Archives For March 2014

It is the Information Security Office’s goal to keep the Institute’s data and information systems as secure and safe as possible when online. We want students, staff, faculty, and Wentworth guests to feel comfortable connecting to our networks. One way we are working to improve our network’s security is through the implementation of Network Access Control (NAC) devices to ensure only students, staff, faculty, and Wentworth guests are utilizing our network resources. This will optimize our network for the community and maintain a dynamic inventory of all devices connected at all times. The aim is to improve our visibility and monitoring capabilities to improve our network security initiatives, as well as satisfying State and Federal regulations requirements for us to do so.

The implementation should be rather transparent to individuals that connect to LeopardSecure, as the only change is the addition of the appliances which work in the background. The only anticipated and expected noticeable aspect of this implementation will involve the individuals connecting to LeopardGuest.

For individuals connecting to the LeopardGuest wireless network, which is made available to guests visiting the Wentworth campus, there will now be a Guest Registration Page. What that will look like and how it will work will be posted on the NAC project page.

The Guest Registration page will only ask for an individual’s name, email, and phone number. Once the registration is complete, all a user will be required to do is enter the numbers provided through a text message (SMS message) to complete the registration and validate their device for use on the network.

If you have any questions about this project, how we plan to roll it out, or just about NACs in general, please reach out to us via email at infosecurity@wit.edu.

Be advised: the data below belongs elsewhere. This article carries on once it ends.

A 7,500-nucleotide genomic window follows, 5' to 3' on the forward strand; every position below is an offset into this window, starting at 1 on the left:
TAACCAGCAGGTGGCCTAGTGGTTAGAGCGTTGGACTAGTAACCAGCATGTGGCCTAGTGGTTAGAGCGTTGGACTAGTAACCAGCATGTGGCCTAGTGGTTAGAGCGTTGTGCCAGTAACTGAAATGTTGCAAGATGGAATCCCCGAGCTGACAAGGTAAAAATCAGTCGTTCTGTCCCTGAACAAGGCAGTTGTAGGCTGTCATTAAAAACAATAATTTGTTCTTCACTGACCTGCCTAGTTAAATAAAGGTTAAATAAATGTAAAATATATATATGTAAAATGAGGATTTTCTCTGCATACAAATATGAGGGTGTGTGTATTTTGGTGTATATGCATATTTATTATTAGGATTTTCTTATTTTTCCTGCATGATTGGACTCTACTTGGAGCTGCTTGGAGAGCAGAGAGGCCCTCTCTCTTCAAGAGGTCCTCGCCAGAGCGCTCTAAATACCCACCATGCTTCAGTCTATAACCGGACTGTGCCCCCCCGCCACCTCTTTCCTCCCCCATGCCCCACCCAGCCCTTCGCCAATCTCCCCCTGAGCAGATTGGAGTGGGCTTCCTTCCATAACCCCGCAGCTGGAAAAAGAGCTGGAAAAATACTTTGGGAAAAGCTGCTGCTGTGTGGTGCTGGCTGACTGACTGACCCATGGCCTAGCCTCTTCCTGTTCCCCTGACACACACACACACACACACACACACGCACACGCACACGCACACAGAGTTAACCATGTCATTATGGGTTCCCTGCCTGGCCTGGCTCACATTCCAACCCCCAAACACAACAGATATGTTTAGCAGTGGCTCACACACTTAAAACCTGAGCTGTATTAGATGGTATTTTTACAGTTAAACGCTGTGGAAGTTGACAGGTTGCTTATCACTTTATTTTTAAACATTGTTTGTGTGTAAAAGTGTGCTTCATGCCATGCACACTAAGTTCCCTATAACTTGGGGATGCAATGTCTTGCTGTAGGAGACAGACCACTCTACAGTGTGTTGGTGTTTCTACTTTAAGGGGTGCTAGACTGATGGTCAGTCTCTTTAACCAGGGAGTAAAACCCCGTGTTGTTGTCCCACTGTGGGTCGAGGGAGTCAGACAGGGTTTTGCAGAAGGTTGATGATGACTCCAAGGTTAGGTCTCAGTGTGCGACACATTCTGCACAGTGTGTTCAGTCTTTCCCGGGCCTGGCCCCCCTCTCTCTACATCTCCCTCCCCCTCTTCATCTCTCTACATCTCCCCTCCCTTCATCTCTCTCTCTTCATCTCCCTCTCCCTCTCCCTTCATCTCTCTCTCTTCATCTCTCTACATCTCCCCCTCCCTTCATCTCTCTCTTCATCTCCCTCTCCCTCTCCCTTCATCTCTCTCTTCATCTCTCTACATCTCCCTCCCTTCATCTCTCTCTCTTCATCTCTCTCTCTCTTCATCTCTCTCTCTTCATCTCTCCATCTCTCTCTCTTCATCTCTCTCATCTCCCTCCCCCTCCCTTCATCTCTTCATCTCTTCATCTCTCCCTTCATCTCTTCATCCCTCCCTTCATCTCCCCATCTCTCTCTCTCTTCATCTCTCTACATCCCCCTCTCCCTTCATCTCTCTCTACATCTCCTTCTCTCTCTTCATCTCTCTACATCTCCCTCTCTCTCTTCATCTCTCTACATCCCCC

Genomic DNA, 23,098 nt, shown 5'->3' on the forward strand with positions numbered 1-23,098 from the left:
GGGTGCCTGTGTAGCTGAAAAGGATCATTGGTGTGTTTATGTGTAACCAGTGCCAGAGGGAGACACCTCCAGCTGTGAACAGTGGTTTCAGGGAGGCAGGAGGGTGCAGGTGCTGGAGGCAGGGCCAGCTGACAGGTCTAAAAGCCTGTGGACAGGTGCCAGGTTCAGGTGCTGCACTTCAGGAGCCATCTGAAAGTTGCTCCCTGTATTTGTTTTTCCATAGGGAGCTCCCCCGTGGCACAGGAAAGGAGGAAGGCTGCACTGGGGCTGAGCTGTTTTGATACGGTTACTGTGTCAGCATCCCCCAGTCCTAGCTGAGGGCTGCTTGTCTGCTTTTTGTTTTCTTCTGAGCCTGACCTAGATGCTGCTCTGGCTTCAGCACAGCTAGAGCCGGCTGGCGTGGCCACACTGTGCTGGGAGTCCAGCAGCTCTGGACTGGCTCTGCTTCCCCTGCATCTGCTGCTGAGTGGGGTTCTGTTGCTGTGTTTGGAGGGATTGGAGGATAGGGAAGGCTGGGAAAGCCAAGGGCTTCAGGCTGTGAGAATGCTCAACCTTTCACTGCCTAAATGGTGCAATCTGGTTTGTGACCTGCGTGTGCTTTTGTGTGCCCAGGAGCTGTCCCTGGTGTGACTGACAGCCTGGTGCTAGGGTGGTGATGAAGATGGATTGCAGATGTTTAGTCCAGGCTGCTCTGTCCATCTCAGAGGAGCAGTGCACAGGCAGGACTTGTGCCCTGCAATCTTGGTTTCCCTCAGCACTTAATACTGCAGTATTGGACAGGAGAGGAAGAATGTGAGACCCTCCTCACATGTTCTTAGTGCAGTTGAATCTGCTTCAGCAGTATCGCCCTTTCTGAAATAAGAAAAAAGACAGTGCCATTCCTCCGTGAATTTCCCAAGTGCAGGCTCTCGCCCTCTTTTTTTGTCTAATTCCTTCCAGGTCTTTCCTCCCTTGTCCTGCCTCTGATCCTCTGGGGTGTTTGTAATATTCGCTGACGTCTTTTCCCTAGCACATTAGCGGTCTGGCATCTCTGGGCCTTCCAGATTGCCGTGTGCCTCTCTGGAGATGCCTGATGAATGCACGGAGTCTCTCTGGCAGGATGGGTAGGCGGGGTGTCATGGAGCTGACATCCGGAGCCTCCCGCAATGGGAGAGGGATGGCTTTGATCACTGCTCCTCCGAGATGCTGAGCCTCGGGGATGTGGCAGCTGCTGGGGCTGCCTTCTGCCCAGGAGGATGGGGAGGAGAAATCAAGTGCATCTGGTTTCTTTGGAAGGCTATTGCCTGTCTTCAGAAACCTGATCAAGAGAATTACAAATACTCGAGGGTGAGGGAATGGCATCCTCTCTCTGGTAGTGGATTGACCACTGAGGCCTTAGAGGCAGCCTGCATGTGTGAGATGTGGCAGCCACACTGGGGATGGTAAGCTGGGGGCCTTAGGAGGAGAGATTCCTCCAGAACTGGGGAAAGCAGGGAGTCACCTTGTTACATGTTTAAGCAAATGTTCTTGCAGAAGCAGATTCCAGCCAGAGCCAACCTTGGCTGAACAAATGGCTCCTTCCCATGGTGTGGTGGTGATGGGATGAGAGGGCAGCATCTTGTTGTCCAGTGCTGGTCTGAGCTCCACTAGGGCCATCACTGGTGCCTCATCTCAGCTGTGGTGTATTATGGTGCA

Tax Season Scams

John Knights —  March 21, 2014

Tax season can be a stressful time of year, especially when inboxes are inundated with phishing emails trying to obtain your tax refund. Each year these scams trick thousands of people who could have easily avoided financial misfortune with more preparation. When giving out personal information online always make sure you know who will be receiving it. When it comes to taxes, remember that the IRS will never contact you via email to request personal or financial information. The safest way to collect your tax return is to file electronically with the IRS FreeFile.

The main types of tax scams are:

  • Fake information about tax refunds you missed. Example
  • Warnings about unreported or under-reported income. Example
  • Offers to assist in filing for your refunds. Example
  • Dangerous links to fake IRS filing sites. Example

Often, tax phishing emails will have similar signs as other phishing emails, such as spelling errors and vague language. If an email is not addressed to you specifically then it is probably a mass message and from someone you want to avoid. If you are suspicious of an email and think it is a tax scam, don’t reply and don’t click any links inside the email. Simply forward the email to phishing@irs.gov and help keep the community safer. If you do click a link and are brought to a suspicious website, do not give out any information. If you are ever called and information is requested for tax purposes ask for a call back number and the person’s employee badge number so you can check with the IRS before giving out information. And finally, if you ever become a victim of an IRS related phishing scheme, report it here to the Federal Trade Commission so their investigators can help.